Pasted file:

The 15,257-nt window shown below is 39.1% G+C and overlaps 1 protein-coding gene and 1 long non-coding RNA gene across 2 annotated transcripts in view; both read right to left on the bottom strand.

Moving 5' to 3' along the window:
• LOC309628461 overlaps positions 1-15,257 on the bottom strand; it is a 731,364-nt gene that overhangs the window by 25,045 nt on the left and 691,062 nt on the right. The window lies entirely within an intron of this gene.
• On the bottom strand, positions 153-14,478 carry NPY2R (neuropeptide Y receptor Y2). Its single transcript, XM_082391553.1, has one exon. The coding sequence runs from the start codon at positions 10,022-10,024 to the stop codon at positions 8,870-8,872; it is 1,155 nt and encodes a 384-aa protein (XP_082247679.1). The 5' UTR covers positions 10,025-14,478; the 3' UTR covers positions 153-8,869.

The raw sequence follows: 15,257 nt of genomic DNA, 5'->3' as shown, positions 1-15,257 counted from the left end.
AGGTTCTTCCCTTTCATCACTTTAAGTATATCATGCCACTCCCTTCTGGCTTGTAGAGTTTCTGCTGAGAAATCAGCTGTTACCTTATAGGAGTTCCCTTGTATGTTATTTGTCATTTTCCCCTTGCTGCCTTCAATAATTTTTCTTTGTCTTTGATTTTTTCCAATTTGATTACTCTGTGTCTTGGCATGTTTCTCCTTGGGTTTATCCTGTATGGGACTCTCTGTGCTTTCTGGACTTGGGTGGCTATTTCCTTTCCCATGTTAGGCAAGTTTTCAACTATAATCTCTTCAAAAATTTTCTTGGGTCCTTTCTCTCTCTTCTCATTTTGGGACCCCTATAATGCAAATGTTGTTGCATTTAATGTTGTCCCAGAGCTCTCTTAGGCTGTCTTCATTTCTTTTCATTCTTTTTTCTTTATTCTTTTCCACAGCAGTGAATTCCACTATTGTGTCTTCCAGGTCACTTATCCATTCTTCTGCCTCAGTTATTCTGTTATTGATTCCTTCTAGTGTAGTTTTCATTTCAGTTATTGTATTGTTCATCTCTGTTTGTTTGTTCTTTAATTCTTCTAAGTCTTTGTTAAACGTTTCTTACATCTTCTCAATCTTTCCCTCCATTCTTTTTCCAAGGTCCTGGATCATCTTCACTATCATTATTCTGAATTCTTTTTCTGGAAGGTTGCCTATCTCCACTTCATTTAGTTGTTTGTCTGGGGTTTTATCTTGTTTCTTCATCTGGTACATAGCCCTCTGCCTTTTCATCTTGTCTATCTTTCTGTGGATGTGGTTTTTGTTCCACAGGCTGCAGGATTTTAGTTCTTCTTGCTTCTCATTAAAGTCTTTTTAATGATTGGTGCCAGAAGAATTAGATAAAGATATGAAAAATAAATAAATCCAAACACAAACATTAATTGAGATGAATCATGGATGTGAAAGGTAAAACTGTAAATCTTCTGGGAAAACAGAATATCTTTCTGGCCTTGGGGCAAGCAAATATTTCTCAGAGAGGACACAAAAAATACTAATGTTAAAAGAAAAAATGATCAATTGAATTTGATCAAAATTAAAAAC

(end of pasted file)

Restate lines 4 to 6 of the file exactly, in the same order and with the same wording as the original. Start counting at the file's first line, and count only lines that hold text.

• On the bottom strand, positions 153-14,478 carry NPY2R (neuropeptide Y receptor Y2). Its single transcript, XM_082391553.1, has one exon. The coding sequence runs from the start codon at positions 10,022-10,024 to the stop codon at positions 8,870-8,872; it is 1,155 nt and encodes a 384-aa protein (XP_082247679.1). The 5' UTR covers positions 10,025-14,478; the 3' UTR covers positions 153-8,869.

The raw sequence follows: 15,257 nt of genomic DNA, 5'->3' as shown, positions 1-15,257 counted from the left end.
AGGTTCTTCCCTTTCATCACTTTAAGTATATCATGCCACTCCCTTCTGGCTTGTAGAGTTTCTGCTGAGAAATCAGCTGTTACCTTATAGGAGTTCCCTTGTATGTTATTTGTCATTTTCCCCTTGCTGCCTTCAATAATTTTTCTTTGTCTTTGATTTTTTCCAATTTGATTACTCTGTGTCTTGGCATGTTTCTCCTTGGGTTTATCCTGTATGGGACTCTCTGTGCTTTCTGGACTTGGGTGGCTATTTCCTTTCCCATGTTAGGCAAGTTTTCAACTATAATCTCTTCAAAAATTTTCTTGGGTCCTTTCTCTCTCTTCTCATTTTGGGACCCCTATAATGCAAATGTTGTTGCATTTAATGTTGTCCCAGAGCTCTCTTAGGCTGTCTTCATTTCTTTTCATTCTTTTTTCTTTATTCTTTTCCACAGCAGTGAATTCCACTATTGTGTCTTCCAGGTCACTTATCCATTCTTCTGCCTCAGTTATTCTGTTATTGATTCCTTCTAGTGTAGTTTTCATTTCAGTTATTGTATTGTTCATCTCTGTTTGTTTGTTCTTTAATTCTTCTAAGTCTTTGTTAAACGTTTCTTACATCTTCTCAATCTTTCCCTCCATTCTTTTTCCAAGGTCCTGGATCATCTTCACTATCATTATTCTGAATTCTTTTTCTGGAAGGTTGCCTATCTCCACTTCATTTAGTTGTTTGTCTGGGGTTTTATCTTGTTTCTTCATCTGGTACATAGCCCTCTGCCTTTTCATCTTGTCTATCTTTCTGTGGATGTGGTTTTTGTTCCACAGGCTGCAGGATTTTAGTTCTTCTTGCTTCTCATTAAAGTCTTTTTAATGATTGGTGCCAGAAGAATTAGATAAAGATATGAAAAATAAATAAATCCAAACACAAACATTAATTGAGATGAATCATGGATGTGAAAGGTAAAACTGTAAATCTTCTGGGAAAACAGAATATCTTTCTGGCCTTGGGGCAAGCAAATATTTCTCAGAGAGGACACAAAAAATACTAATGTTAAAAGAAAAAATGATCAATTGAATTTGATCAAAATTAAAAAC